With increasing the content of the degree of crosslinking agent (from 2.0 to 4.0 wt.%) the mechanical properties of hydrogels are improving, as is clearly seen from the results in Figures 3(a) and 3(b). The shear storage moduli decrease with increasing the content of itaconic acid in the initial reaction mixture, giving weaker mechanical properties to the synthetized hydrogels. Higher shear storage moduli were obtained with hydrogels that swell less.

From Figure 3 it can be concluded that the influence of the crosslinking agent and itaconic acid content is quite distinct. The largest shear storage moduli have sample which does not contain itaconic acid and the smallest sample with the highest content of itaconic acid, which is consistent with the results of the swelling (data not shown). The shear storage moduli, , is independent of the angular velocity for all samples.

3.4. The Loading Capacity

The loading capacity during the entrapment of lipase was in the range between 74.7 and 365.7 mg/gxerogel, depending on the initial concentration of the CRL solution and concentration of the crosslinking agent, MBA. As the concentration of the lipase in the initial solution increases from 0.2 to 1.0 mgenz/mL the amount of the CRL entrapped into hydrogels initially rapidly increases and then reaches a maximum value of 365.7 mg/g and 264.3 mg/g, for xerogels with 2.0 and 4.0 wt.% of crosslinking agent, respectively. The observed behavior may be a result of the lipase surface saturation, since lipase during the entrapment process is preferably binding to the hydrogel surface [2430]. Furthermore, some diffusion limitations due to the lipase molecule size exist, thus hindering lipase penetration within the polymeric matrix (to a greater extent) during the swelling process. In addition, the binding of lipase to the surfaces of the hydrogel matrices facilitates its rinsing from the carrier.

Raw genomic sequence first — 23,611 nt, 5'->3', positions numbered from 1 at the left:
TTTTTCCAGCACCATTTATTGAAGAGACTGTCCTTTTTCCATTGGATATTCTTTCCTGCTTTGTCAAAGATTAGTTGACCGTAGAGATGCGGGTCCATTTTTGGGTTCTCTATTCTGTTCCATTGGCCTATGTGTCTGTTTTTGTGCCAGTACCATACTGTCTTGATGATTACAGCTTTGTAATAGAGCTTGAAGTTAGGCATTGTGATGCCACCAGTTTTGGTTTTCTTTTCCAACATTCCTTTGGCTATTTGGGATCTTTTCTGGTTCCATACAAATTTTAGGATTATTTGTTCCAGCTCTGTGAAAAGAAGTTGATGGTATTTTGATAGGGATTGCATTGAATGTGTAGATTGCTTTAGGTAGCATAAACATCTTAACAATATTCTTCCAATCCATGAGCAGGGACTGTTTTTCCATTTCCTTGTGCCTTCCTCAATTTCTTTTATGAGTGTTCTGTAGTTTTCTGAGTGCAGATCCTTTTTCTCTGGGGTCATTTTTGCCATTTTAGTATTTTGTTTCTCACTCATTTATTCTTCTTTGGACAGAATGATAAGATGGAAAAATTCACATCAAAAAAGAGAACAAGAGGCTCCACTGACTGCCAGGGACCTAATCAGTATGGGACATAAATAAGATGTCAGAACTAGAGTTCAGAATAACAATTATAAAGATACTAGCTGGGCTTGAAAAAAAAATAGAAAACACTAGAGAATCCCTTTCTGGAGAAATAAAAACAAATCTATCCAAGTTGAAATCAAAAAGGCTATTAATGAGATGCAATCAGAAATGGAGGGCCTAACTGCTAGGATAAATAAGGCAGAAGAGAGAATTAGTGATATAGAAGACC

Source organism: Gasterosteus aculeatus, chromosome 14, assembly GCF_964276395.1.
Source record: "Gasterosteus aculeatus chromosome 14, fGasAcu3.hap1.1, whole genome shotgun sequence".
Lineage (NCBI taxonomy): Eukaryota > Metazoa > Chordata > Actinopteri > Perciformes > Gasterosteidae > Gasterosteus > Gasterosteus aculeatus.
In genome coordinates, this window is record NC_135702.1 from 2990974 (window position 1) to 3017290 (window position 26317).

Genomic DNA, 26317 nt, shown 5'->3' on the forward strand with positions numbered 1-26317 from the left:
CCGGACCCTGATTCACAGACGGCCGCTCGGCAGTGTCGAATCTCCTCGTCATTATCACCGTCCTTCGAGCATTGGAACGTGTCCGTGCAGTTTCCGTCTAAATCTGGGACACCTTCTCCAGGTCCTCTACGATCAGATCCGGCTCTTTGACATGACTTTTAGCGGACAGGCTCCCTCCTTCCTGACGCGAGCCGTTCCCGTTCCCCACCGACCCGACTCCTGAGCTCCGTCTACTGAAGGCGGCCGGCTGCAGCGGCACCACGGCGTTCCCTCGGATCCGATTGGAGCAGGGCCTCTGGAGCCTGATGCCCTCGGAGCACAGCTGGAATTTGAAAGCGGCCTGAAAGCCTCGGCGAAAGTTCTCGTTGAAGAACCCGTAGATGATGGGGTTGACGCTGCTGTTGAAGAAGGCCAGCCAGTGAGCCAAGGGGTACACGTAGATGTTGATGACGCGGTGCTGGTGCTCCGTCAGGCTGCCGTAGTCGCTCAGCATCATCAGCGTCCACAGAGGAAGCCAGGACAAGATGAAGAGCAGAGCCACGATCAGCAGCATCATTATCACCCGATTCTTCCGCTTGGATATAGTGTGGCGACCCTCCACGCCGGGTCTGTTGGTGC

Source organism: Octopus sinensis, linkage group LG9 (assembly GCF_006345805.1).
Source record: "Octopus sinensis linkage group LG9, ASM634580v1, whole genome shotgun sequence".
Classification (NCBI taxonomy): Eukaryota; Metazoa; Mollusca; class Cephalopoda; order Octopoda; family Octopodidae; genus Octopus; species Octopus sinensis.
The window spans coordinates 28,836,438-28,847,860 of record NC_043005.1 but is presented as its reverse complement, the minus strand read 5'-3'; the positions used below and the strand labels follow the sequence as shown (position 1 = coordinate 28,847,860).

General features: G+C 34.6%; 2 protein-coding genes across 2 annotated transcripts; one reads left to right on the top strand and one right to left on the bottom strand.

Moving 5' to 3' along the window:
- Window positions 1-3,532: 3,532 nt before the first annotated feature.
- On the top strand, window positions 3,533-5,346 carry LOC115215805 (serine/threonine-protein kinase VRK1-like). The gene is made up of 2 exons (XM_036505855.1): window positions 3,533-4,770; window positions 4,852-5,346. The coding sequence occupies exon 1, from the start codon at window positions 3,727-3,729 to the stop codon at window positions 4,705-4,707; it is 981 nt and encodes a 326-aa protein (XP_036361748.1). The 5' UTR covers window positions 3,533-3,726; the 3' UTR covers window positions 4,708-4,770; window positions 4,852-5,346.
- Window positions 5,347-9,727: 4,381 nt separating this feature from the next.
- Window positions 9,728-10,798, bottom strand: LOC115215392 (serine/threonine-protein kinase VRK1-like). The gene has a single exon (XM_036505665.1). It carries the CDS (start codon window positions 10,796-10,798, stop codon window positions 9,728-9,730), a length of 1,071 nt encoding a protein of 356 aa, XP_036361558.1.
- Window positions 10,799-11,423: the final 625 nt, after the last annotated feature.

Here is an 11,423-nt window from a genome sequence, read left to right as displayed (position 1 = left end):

The polymerization time for synthetized samples was 48 h for the sample with 2 wt.% of MBA and 24 h for a sample with a 4 wt.% of MBA. Samples with no or very small amount of itaconic acid are good enough to be applied as carriers for CRL as model protein. Samples 95/5/2 and 95/5/4 were taken as representative and used for comparison reasons in order to test the entrapment efficiency and the controlled release of a lipase.

3.5. Hydrogel Swelling Behavior in Simulating Conditions of the Gastrointestinal Tract

Considering the fact that the aim of this study was to investigate the potential application of these hydrogels as carriers in controlled release of the drug substance, tests are performed by simulating the pH and temperature in the GI tract. Swelling of different samples of P(NiPAAm/IA) hydrogels was monitored at 37°C in the solutions whose pH value was and simulating the pH in the stomach and in the lower GI tract (Figure 4). Swelling of the samples was carried out in such a way as samples were immersed in a buffer of pH in the course of 2 h and then transferred into a buffer of pH to swell for the next 22 h (so that the total time of swelling was 24 h). The objective was to simulate the total residence time of the protein in the GI tract. The kinetics of samples swelling was monitored at proper time intervals until they reached the equilibrium state.

364930.fig.004
Figure 4: The dependence of the degree of swelling on time for 95/5/2, 95/5/4, 100/0/2, and 100/0/4 hydrogels swollen in solutions of 1 mg/mL of lipase concentration at 37°C simulating the pH of the gastrointestinal tract. Each data point is calculated based on three measurements ().

3.6. The Release Kinetics